So much Irish music and dance emanates from Co. Galway. Sadly, this time around we didn’t catch any sessions. Most – and there were many – didn’t start until late and by 8-ish each evening even if the kids weren’t fading away, we were.
Neither Steve Earle nor Sharon Shannon come from Galway, much less Connemara. But Earle’s Galway Girl bears witness to that vast Irish musical diaspora that has fed so very much into the breadth and depth of North American music.
Bob Fox is a
veteran of the British folk scene. From the English North-East but again, so
many English traditional songs actually aren’t English! His introductory explanation to
the song’s content (lyric below) is fascinating and it’s worth the wait for the
song (which he sings in a slightly different version to the format below).
Near Oranmore in the county Galway
One pleasant evening in the month of may
I spied a damsel she was fair and winsome
Her beauty fairly stole my heart away
She wore no jewels, no costly diamonds
No paint nor powder no, none at all
She wore a bonnet with a ribbon on it
And round her shoulders was a Galway Shawl
As we were walking she kept on talking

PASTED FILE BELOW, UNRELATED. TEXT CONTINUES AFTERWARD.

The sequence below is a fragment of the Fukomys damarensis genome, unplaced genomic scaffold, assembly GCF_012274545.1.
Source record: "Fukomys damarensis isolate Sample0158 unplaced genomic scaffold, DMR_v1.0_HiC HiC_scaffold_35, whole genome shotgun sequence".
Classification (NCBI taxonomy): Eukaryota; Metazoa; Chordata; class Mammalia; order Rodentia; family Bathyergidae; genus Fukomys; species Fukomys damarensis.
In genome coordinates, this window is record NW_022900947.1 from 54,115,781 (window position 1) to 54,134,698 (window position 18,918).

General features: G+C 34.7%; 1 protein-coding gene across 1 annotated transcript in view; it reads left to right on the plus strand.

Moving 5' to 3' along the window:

Until her cottage came into view
She said "come in sir and meet me father
And play to please him the Foggy Dew"
She sat me down beside the hearthstone
Next to her father who was six feet tall
And soon her mother had the kettle boiling
But I kept on thinking of the Galway shawl
I played The Blackbird, The Stacks of Barley
Rooney's Favourite and the Foggy Dew
She sang each note like an Irish linnet
And the tears came into her eyes of blue
‘Twas early early, all in the morning
I hit the road for oul' Donegal
She said "goodbye" and then she kissed me
And my heart remained with the Galway Shawl
Seaweed on Mannin Beach
Eccentric camera work here, but phenomenal dancing from an open air concert in Galway City in 2011.
Sheep on Mannin Beach
The house from the foot of Errisbeg